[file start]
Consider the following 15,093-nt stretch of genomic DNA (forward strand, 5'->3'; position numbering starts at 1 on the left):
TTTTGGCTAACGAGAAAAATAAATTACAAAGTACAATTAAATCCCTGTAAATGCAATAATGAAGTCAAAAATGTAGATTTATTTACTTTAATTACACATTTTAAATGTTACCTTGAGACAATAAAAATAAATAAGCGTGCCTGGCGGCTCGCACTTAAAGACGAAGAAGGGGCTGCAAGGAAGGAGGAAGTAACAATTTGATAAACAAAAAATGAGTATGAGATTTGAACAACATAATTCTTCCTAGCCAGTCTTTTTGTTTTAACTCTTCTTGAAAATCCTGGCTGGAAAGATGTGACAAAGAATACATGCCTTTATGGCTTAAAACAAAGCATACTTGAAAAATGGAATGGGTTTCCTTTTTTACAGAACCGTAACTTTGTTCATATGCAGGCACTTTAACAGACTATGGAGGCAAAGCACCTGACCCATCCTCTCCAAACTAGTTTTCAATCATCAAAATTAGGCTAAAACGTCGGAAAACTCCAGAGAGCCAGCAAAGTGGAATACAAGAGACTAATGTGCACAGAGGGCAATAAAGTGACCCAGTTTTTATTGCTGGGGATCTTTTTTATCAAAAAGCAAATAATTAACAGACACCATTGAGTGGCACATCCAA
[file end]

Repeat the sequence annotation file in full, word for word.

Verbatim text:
Consider the following 15,093-nt stretch of genomic DNA (forward strand, 5'->3'; position numbering starts at 1 on the left):
TTTTGGCTAACGAGAAAAATAAATTACAAAGTACAATTAAATCCCTGTAAATGCAATAATGAAGTCAAAAATGTAGATTTATTTACTTTAATTACACATTTTAAATGTTACCTTGAGACAATAAAAATAAATAAGCGTGCCTGGCGGCTCGCACTTAAAGACGAAGAAGGGGCTGCAAGGAAGGAGGAAGTAACAATTTGATAAACAAAAAATGAGTATGAGATTTGAACAACATAATTCTTCCTAGCCAGTCTTTTTGTTTTAACTCTTCTTGAAAATCCTGGCTGGAAAGATGTGACAAAGAATACATGCCTTTATGGCTTAAAACAAAGCATACTTGAAAAATGGAATGGGTTTCCTTTTTTACAGAACCGTAACTTTGTTCATATGCAGGCACTTTAACAGACTATGGAGGCAAAGCACCTGACCCATCCTCTCCAAACTAGTTTTCAATCATCAAAATTAGGCTAAAACGTCGGAAAACTCCAGAGAGCCAGCAAAGTGGAATACAAGAGACTAATGTGCACAGAGGGCAATAAAGTGACCCAGTTTTTATTGCTGGGGATCTTTTTTATCAAAAAGCAAATAATTAACAGACACCATTGAGTGGCACATCCAA